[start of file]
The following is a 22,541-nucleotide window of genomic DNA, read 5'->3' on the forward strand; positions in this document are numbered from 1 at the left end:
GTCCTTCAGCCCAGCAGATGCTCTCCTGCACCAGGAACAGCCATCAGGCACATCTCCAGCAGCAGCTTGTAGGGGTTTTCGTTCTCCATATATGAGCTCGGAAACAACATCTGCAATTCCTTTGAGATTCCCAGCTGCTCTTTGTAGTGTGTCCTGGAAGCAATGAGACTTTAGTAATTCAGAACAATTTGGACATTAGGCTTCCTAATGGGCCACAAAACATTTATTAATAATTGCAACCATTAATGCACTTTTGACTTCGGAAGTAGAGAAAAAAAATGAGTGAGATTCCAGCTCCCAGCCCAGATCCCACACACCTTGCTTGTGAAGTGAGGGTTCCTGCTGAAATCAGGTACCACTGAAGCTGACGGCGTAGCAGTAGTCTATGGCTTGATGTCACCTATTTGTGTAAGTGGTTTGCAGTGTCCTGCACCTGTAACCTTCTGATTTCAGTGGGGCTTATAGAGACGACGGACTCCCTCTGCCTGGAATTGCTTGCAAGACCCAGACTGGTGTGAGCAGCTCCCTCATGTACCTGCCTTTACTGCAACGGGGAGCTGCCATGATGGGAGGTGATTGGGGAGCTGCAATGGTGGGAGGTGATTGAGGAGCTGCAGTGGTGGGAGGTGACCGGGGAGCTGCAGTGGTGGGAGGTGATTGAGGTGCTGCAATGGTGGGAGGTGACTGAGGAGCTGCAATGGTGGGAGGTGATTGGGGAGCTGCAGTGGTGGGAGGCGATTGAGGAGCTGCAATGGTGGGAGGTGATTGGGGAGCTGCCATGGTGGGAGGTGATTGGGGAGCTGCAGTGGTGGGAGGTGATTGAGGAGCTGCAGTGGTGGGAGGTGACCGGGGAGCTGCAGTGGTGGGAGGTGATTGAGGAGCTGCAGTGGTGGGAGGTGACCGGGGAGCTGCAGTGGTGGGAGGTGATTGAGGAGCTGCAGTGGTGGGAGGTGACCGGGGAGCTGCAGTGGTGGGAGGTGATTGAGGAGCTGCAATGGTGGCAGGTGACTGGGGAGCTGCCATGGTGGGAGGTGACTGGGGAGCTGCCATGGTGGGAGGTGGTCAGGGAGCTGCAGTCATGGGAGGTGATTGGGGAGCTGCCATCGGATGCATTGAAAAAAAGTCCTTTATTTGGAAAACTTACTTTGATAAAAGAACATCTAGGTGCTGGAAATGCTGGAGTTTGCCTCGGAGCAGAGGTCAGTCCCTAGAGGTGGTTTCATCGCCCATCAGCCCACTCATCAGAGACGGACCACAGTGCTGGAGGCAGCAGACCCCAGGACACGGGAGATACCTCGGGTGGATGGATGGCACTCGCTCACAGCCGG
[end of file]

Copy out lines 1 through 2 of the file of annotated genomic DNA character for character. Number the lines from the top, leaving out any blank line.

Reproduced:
The following is a 22,541-nucleotide window of genomic DNA, read 5'->3' on the forward strand; positions in this document are numbered from 1 at the left end:
GTCCTTCAGCCCAGCAGATGCTCTCCTGCACCAGGAACAGCCATCAGGCACATCTCCAGCAGCAGCTTGTAGGGGTTTTCGTTCTCCATATATGAGCTCGGAAACAACATCTGCAATTCCTTTGAGATTCCCAGCTGCTCTTTGTAGTGTGTCCTGGAAGCAATGAGACTTTAGTAATTCAGAACAATTTGGACATTAGGCTTCCTAATGGGCCACAAAACATTTATTAATAATTGCAACCATTAATGCACTTTTGACTTCGGAAGTAGAGAAAAAAAATGAGTGAGATTCCAGCTCCCAGCCCAGATCCCACACACCTTGCTTGTGAAGTGAGGGTTCCTGCTGAAATCAGGTACCACTGAAGCTGACGGCGTAGCAGTAGTCTATGGCTTGATGTCACCTATTTGTGTAAGTGGTTTGCAGTGTCCTGCACCTGTAACCTTCTGATTTCAGTGGGGCTTATAGAGACGACGGACTCCCTCTGCCTGGAATTGCTTGCAAGACCCAGACTGGTGTGAGCAGCTCCCTCATGTACCTGCCTTTACTGCAACGGGGAGCTGCCATGATGGGAGGTGATTGGGGAGCTGCAATGGTGGGAGGTGATTGAGGAGCTGCAGTGGTGGGAGGTGACCGGGGAGCTGCAGTGGTGGGAGGTGATTGAGGTGCTGCAATGGTGGGAGGTGACTGAGGAGCTGCAATGGTGGGAGGTGATTGGGGAGCTGCAGTGGTGGGAGGCGATTGAGGAGCTGCAATGGTGGGAGGTGATTGGGGAGCTGCCATGGTGGGAGGTGATTGGGGAGCTGCAGTGGTGGGAGGTGATTGAGGAGCTGCAGTGGTGGGAGGTGACCGGGGAGCTGCAGTGGTGGGAGGTGATTGAGGAGCTGCAGTGGTGGGAGGTGACCGGGGAGCTGCAGTGGTGGGAGGTGATTGAGGAGCTGCAGTGGTGGGAGGTGACCGGGGAGCTGCAGTGGTGGGAGGTGATTGAGGAGCTGCAATGGTGGCAGGTGACTGGGGAGCTGCCATGGTGGGAGGTGACTGGGGAGCTGCCATGGTGGGAGGTGGTCAGGGAGCTGCAGTCATGGGAGGTGATTGGGGAGCTGCCATCGGATGCATTGAAAAAAAGTCCTTTATTTGGAAAACTTACTTTGATAAAAGAACATCTAGGTGCTGGAAATGCTGGAGTTTGCCTCGGAGCAGAGGTCAGTCCCTAGAGGTGGTTTCATCGCCCATCAGCCCACTCATCAGAGACGGACCACAGTGCTGGAGGCAGCAGACCCCAGGACACGGGAGATACCTCGGGTGGATGGATGGCACTCGCTCACAGCCGG